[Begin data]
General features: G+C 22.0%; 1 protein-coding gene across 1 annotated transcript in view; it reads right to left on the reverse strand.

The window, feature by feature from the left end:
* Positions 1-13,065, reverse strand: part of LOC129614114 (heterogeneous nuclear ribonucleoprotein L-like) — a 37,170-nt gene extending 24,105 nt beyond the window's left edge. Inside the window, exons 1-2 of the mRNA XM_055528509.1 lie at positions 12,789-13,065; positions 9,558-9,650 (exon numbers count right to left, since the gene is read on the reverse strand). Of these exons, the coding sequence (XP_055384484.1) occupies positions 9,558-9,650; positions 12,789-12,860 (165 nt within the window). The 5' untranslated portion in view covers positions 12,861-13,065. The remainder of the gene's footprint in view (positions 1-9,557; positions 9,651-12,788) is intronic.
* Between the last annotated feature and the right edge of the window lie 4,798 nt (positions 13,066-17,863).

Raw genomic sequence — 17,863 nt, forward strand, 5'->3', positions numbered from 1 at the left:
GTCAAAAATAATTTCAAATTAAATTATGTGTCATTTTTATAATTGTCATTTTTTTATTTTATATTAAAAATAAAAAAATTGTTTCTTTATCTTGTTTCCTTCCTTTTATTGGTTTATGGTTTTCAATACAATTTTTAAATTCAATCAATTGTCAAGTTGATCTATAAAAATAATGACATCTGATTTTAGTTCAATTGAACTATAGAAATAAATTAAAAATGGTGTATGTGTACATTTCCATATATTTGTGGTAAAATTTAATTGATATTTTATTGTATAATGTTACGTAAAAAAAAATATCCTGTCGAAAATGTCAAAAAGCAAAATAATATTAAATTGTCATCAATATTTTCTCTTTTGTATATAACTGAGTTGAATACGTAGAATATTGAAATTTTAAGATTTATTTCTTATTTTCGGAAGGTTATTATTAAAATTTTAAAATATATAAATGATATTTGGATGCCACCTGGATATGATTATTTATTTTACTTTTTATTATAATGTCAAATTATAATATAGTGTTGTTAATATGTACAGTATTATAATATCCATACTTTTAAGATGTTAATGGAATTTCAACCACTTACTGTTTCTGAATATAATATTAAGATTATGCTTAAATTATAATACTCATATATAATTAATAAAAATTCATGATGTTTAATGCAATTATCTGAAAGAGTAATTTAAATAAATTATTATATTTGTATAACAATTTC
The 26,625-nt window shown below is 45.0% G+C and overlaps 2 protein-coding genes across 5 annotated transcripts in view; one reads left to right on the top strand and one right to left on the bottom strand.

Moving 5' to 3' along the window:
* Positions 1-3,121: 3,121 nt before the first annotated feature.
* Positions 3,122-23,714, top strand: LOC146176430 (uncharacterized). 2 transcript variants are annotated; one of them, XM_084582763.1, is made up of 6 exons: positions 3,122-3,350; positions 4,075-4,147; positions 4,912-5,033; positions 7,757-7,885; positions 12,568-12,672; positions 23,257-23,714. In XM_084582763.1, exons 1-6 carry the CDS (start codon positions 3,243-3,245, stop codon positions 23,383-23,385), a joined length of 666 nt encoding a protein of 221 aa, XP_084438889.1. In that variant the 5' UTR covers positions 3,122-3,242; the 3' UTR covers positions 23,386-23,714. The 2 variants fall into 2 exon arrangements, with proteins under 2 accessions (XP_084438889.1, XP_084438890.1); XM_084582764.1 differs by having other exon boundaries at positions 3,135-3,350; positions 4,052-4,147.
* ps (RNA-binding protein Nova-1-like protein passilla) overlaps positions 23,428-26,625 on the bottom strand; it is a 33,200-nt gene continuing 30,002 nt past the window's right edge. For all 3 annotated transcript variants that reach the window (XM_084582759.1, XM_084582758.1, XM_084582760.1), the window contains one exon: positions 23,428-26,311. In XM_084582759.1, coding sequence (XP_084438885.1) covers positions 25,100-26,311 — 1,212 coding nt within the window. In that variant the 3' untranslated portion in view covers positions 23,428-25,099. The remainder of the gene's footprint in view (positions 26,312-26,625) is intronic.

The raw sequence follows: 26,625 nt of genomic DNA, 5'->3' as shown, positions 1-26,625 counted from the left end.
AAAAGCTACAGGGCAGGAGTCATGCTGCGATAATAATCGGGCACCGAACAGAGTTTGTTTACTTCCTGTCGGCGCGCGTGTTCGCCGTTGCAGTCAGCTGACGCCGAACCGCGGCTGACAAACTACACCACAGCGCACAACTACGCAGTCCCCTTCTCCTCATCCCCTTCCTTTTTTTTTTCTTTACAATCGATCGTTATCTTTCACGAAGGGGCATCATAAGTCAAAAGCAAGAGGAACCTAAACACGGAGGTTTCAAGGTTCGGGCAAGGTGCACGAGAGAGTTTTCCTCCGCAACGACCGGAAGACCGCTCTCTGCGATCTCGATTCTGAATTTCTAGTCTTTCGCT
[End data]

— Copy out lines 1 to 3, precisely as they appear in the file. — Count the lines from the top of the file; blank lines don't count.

General features: G+C 22.0%; 1 protein-coding gene across 1 annotated transcript in view; it reads right to left on the reverse strand.

The window, feature by feature from the left end:
* Positions 1-13,065, reverse strand: part of LOC129614114 (heterogeneous nuclear ribonucleoprotein L-like) — a 37,170-nt gene extending 24,105 nt beyond the window's left edge. Inside the window, exons 1-2 of the mRNA XM_055528509.1 lie at positions 12,789-13,065; positions 9,558-9,650 (exon numbers count right to left, since the gene is read on the reverse strand). Of these exons, the coding sequence (XP_055384484.1) occupies positions 9,558-9,650; positions 12,789-12,860 (165 nt within the window). The 5' untranslated portion in view covers positions 12,861-13,065. The remainder of the gene's footprint in view (positions 1-9,557; positions 9,651-12,788) is intronic.